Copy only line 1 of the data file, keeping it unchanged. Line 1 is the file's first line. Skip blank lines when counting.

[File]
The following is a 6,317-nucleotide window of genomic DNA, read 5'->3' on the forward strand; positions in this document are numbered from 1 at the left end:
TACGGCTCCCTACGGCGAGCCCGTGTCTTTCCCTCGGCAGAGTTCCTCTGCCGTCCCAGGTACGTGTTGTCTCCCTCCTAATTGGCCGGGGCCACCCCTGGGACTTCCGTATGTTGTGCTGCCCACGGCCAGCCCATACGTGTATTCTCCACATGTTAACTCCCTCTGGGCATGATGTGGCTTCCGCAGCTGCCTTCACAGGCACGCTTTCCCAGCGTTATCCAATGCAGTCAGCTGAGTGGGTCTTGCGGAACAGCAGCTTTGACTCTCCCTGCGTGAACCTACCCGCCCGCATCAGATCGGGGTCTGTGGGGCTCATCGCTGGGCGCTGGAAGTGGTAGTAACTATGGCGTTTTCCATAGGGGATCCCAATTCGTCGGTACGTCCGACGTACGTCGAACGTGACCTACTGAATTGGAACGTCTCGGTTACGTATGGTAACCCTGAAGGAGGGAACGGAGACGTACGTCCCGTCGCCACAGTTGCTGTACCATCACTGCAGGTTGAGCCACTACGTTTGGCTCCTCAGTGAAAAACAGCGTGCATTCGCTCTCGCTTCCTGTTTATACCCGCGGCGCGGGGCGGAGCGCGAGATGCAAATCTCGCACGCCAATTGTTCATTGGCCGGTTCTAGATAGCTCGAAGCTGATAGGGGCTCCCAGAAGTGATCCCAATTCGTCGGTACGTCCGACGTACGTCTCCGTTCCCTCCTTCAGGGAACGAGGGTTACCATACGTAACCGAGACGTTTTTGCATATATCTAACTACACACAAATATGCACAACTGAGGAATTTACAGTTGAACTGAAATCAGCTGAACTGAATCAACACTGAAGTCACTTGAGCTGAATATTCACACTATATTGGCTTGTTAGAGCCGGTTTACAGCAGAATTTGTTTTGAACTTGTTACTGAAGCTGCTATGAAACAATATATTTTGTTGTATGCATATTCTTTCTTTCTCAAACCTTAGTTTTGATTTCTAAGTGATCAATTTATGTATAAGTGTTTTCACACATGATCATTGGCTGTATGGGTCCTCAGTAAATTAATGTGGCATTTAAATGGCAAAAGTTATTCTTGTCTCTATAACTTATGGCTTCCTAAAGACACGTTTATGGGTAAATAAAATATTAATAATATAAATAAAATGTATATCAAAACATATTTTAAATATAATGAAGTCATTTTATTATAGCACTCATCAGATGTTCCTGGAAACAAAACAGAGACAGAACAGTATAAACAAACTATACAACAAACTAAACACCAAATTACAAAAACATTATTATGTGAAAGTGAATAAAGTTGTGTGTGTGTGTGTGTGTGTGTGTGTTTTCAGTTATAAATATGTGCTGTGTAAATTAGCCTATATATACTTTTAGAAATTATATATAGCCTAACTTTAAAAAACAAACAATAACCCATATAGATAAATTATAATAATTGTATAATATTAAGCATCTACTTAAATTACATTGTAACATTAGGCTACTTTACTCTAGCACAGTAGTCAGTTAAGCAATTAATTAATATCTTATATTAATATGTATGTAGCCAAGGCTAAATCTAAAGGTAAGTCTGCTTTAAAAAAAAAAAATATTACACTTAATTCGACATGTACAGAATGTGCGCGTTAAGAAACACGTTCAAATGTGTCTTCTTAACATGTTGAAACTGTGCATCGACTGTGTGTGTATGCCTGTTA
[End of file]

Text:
The following is a 6,317-nucleotide window of genomic DNA, read 5'->3' on the forward strand; positions in this document are numbered from 1 at the left end: